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My Daughter Is Friendless, Depressed, And Wants To Move

Published: August 31, 2012 | Last Updated: August 30, 2022 By | 2 Replies Continue Reading
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Her daughter is friendless, depressed, and avoids school. This can be a challenging problem for parents of teens


Dear Irene,

My husband and I just got a divorce. We have been living separate lives for about three years. During that time my 15-year-old daughter has had depression on and off.

Her father left for another woman and is now living 200 miles away. For the first five months after the divorce, he didn’t want to see her. But he is now seeing her every other weekend and holidays. His girlfriend is now acting like a parent.

I’m a relaxed parent; they are controlling in the house but they want her to be independent outside of the house. They won’t drive her anywhere or pay for anything. She hates being at her dad’s.

She had friends at the local high school but now my daughter is friendless. Her closest friends graduated or got boyfriends. The group she is in used to like her. The divorce made her into a sad, mopey girl. All her friends in this group rejected her. They say she is annoying.

She has friends on Facebook. The Facebook group lives in a small city about 200 miles south. My family lives there so I visit every three months and she sees her friends then. They accept her and are there for her. She now has a Facebook boyfriend from this group. I’m glad she has people who care about her and I do drive her to see them and my family.

I’m much happier since the divorce and I’m finally getting my life together. I’m getting my real estate license and I know so many people in this town. We have lived here for 11 years and I can make lots of money here.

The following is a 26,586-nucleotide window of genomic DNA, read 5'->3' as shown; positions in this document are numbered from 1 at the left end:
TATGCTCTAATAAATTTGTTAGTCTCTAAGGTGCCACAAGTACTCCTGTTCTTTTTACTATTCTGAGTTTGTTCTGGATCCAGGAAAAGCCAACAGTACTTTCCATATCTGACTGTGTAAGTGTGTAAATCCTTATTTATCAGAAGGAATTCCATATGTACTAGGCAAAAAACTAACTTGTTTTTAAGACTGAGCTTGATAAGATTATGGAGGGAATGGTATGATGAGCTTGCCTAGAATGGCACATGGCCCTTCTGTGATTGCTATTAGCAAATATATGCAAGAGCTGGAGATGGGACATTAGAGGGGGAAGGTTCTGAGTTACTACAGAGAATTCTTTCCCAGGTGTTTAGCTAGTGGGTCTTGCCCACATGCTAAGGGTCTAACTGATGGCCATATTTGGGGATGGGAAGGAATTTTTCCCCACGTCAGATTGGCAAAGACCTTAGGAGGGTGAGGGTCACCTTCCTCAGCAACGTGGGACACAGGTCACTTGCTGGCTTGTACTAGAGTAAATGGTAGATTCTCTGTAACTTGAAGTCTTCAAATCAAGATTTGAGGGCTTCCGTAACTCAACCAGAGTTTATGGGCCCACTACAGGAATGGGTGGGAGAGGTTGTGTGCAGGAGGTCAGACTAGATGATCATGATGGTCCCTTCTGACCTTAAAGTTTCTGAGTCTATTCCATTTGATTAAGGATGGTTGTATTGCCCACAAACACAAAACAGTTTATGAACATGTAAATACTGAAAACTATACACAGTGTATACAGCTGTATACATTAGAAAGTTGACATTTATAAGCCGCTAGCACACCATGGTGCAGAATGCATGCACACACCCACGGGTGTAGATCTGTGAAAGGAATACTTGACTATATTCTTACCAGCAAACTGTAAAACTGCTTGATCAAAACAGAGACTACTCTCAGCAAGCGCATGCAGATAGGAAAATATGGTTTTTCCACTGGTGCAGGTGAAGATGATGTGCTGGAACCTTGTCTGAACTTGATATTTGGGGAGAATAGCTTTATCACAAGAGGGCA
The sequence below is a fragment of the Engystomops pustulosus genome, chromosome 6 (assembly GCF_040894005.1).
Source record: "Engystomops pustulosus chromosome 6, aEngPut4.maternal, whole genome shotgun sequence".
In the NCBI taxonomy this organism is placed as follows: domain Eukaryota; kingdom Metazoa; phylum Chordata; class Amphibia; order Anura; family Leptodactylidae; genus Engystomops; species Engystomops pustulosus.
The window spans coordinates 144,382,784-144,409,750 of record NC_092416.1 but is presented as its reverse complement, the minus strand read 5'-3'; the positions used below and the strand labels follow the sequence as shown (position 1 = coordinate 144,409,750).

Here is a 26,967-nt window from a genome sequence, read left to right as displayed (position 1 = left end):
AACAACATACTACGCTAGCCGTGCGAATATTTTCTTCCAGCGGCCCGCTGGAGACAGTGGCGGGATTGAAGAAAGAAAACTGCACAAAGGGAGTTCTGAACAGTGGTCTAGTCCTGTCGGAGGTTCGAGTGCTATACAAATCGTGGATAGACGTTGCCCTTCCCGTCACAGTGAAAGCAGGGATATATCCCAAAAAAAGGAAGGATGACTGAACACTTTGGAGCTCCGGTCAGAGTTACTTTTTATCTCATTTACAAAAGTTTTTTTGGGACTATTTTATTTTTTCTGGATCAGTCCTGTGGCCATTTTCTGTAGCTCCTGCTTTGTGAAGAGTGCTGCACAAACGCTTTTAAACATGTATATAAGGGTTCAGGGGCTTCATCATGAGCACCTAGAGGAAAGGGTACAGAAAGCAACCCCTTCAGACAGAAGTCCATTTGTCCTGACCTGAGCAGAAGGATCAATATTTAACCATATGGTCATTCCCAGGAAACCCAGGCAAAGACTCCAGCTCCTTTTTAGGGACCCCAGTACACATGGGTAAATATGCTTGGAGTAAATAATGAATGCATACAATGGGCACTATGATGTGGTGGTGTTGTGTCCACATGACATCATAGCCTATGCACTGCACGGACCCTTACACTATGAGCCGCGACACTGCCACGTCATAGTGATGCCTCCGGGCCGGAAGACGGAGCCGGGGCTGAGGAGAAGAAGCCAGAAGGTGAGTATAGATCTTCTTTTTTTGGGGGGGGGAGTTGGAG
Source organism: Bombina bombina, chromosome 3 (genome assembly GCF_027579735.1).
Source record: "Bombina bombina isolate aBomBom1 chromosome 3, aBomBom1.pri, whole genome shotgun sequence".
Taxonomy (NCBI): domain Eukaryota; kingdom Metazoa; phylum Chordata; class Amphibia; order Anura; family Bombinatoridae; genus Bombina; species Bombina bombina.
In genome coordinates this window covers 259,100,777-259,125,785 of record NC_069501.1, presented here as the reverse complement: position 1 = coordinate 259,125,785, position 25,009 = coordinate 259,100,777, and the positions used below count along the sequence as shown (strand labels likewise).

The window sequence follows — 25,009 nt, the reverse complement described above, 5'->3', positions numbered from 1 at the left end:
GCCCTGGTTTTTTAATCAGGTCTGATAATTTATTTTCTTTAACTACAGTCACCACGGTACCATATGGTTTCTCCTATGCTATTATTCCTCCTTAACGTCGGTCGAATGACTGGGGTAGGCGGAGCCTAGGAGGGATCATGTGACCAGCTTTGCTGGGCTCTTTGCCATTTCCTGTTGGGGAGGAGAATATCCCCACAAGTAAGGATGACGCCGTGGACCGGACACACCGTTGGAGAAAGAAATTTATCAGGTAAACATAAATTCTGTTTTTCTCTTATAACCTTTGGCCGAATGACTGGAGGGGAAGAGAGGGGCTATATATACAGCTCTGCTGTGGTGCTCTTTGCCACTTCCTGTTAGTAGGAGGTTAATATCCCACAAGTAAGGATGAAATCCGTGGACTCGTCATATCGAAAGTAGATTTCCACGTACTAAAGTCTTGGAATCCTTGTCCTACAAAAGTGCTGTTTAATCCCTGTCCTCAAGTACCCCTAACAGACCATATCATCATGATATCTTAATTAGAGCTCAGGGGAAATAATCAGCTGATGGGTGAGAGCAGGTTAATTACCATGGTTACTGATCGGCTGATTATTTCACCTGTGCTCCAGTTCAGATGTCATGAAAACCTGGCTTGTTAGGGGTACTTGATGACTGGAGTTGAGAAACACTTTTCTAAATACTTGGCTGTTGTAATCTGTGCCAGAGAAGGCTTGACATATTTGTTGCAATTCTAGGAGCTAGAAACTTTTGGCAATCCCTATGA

My daughter wants to move to this other town. She says she will never be happy as long as she is here. She knows everyone and they reject her. She is basically ready to give up. She missed about 40 days of school last year because of sadness and sickness. She refused to go to school.

My family lives in this other city. I love them but they are toxic and depressed. Their lives are miserable. It’s 400 miles from her dad. Also, I wouldn’t make a living in the other city but I do have spousal support. I considered moving to make my daughter happy. But I don’t want to. I’m happy here.

I’m done changing my life to make other people happy. I have put my life on hold for too long. She wants me to move and put it on hold for another three years so she can move to be with her friends. She is refusing to thrive unless she moves. She says I don’t understand and I’m being selfish.

I want her to learn to adapt to this environment and make herself happy. She loves animals more than people. She wants to be a zoologist. She rides horses. Since the divorce, I haven’t been able to afford riding lessons or a horse.

Also, if she fails at school she will not be going to college to do what she really wants to do. That is a shame because she is half Native American and she gets a free ride through college.

Please help. How do I help my daughter to be happy and stable here, in this city?



Hi Ellen,

My heart goes out to you and your daughter. It sounds like the last several years have been pretty rough on both of you.

In addition to the predictable challenges of adolescence, your daughter has had to adjust to the divorce, the period of alienation from her father and his new wife, and adjusting to having parents who see things very differently from each other.